Enter your mobile number below and we'll send you a link to download the free Kindle App. Then you can start reading Kindle books on your smartphone, tablet, or computer - no Kindle device required.
Getting the download link through email is temporarily not available. Please check back later.
To get the free app, enter your mobile phone number.
Sacrifice and Initiative in Chess: Seize the Moment to Get the Advantage Paperback – October 7, 2013
|New from||Used from|
The Amazon Book Review
Author interviews, book reviews, editors picks, and more. Read it now
Frequently Bought Together
Customers Who Bought This Item Also Bought
The structure is well thought out and makes the material easier to digest. The book shines in Sokolov's constant attempts to explain rules and principles (in particular the attacking ratio, which dominates most examples)coupled with stories about particular games or concepts. (Sam Collins Chess Today)
Sokolov does an extremely remarkable job. His explanations are always convincing and instructive. (Klaus Kreuzer Rochade Europa Magazine)
One of the book's strongest chapters deals with ignoring our opponents' threats by creating counter-threats of our own. Sacrifice and Initiative in Chess is a thought-provoking and mature study of great importance.
(John D. Warth, This title is destined to be a classic... Chess Club of Southern Indiana)
Sokolov writes clearly and instructively, and once again he has produced an excellent book that is a pleasure to read.
(Joe Petrolito Australasian Chess Magazine)
The book offers useful ideas, presents wonderful attacking games and motivates to play creatively. The explanations by this experienced grandmaster are instructive and enlightening. (Martin Rieger Schachwelt)
Presents not only rules of thumb but also specific insights that had never crossed by mind. (Hans Ree, International grand master NRC Handelsblad)
This book will truly help you to improve your attacking skills!
(Elburg Chess Reviews)
An outstanding work that should appeal to a wide audience.
(John Donaldson, International master, International Master)
About the Author
|Ivan Sokolov is a top grandmaster who was born in Bosnia in 1968. He was Yugoslav champion in 1988 and Dutch champion in 1995 and 1998. He rose to the number 12 spot in the FIDE world rankings. In his rich career Sokolov has beaten world chess champions Garry Kasparov, Vladimir Kramnik and Viswanathan Anand. His previous books The Ruy Lopez Revisited, The Strategic Nimzo-Indian and Winning Chess Middlegames were widely acclaimed bestsellers.|
Top Customer Reviews
* In Karpov-Kasparov, Linares 1993 we see Garry offer a sacrifice on almost every move, but Tolya must keep refusing the offers. Soon Karpov has retreated all his pieces to the first rank, while Garry's army is well-coordinated for an irresistible onslaught.
* Tal ignores Lutikov's hanging queen (Tal-Lutikov, Tallinn 1964) in order to make a quiet rook move that targets black's king in the center. Lutikov gives up his queen in order to reach an exchange-up endgame, but Tal eschews draw by perpetual and keeps finding amazing resources to keep black's rooks tied down to defense. Lutikov tries to give up material to reach a defensible position, but Tal's piece activity and coordination garner the full point.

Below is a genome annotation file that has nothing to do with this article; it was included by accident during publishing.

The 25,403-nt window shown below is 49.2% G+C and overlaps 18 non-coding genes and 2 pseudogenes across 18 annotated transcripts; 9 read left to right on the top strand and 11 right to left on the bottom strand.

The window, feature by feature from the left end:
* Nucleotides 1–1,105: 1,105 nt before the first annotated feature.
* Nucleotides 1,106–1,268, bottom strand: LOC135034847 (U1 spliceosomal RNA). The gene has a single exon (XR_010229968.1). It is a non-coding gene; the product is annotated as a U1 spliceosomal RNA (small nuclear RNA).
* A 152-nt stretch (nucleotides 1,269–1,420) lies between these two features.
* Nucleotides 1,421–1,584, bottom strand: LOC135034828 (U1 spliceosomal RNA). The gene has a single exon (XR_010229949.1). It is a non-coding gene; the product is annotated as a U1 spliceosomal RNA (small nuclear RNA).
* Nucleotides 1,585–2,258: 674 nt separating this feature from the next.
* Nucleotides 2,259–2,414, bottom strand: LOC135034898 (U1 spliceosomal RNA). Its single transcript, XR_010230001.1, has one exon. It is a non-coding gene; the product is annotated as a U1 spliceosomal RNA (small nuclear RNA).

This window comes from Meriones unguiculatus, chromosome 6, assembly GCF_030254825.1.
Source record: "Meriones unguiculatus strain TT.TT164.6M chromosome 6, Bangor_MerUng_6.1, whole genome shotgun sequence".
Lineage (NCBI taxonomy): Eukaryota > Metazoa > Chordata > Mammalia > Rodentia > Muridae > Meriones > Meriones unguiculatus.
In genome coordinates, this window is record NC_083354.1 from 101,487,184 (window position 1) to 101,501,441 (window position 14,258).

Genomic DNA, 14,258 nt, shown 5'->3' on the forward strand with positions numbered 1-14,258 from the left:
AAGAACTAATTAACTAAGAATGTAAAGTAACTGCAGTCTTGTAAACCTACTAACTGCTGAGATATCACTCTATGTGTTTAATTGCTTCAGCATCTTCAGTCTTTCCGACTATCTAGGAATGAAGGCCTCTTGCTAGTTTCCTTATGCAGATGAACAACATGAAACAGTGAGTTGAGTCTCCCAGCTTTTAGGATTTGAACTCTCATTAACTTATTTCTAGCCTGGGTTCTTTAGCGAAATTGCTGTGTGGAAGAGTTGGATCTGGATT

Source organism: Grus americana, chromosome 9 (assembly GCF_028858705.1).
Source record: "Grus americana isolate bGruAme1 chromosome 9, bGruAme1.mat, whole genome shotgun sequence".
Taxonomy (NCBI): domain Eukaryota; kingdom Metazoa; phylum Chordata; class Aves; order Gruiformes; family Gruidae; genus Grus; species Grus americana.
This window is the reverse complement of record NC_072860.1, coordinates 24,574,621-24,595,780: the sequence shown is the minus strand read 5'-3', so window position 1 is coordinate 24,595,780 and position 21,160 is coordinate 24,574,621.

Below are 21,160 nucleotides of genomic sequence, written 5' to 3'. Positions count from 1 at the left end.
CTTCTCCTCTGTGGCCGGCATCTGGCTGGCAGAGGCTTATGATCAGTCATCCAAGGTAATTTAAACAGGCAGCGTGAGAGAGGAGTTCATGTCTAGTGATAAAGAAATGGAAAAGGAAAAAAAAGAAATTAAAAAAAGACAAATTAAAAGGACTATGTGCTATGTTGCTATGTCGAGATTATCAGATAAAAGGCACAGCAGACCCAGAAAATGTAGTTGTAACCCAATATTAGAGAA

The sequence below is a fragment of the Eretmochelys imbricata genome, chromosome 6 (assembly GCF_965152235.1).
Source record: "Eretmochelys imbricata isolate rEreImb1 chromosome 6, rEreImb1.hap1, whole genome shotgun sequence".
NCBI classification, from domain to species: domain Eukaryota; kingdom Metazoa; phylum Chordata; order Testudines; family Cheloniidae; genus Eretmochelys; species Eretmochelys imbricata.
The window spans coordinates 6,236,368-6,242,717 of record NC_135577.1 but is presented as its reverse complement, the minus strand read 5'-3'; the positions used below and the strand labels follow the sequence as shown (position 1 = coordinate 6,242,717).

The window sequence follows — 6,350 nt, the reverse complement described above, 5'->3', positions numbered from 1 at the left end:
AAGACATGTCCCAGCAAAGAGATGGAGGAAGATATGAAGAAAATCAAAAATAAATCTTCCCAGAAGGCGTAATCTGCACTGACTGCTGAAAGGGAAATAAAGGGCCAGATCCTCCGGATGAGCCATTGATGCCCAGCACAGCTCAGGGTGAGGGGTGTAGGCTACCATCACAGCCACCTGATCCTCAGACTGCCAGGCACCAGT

* In Anand's "Immortal Game" (Aronian-Anand, Wijk Aan Zee 2013) the world champ offers a bishop and ignores his hanging f8-rook in order to pry open the a7-g1 diagonal. Controlling the long diagonal from b7 and the important f2 and h2 squares with his wonderful g4-knight, Anand organizes a mating attack that Aronian cannot resist, in spite of his extra rook. Sokolov declares it "perhaps the best game on the theme of 'ignoring the threat and imposing your own (higher-degree) threat' I have ever seen!", and I have to concur.
* In Byrne-Fischer (Sousse Interzonal 1967) Bobby leaves his king uncastled in a Najdorf Sicilian and launches his h-pawn toward white's kingside.Read more ›
Sokolov is candid enough to confess that this is just what he did.
As he mentions Spielmann and Vukovic as model for his enterprise, this is the point at which comparison becomes inevitable. His book has no theoretical background, nor a paedagogic thrust. A teacher points to features you must learn to assimilate, gives you hints and instructions on how to recognise, anticipate and handle them. The game annotations are intended to reinforce the doctrine. We might feel that too often chess is too chameleon-like to be captured in skeletal or piecemeal fashion, BUT FOR A LEARNER THERE IS NO OTHER WAY!
For example, Spielmann was way ahead of his time (or way behind?) when he stressed the intuitive aspects of sacrifice and initiative. Vukovic gives you detailed models of typical attacks and sacrifices, and adds two dozen combinational motifs for you to be alert to. This is teaching. Even a novice can learn something essential from these pages, even though they are pitched higher than novice level. In the same way, an average club player can learn an immense amount from the highly practical exposition of Averbakh in book on Tactics, although he is also addressing practised tournament players.
Sokolov, however, does not teach. He exhibits. This is excellent for students who are already fairly experienced – in this case I would say minimum Elo of about 2200. But you have to know how to teach yourself.Read more ›
Most Recent Customer Reviews
A must have for a improving player, and very intertaing.Published 12 months ago by Carlos cassio Faria
Sacrifice seems to be as common today in top chess as was the Queen's Gambit back in the times of Capablanca and Lasker. Read morePublished on April 15, 2014 by Igelfeld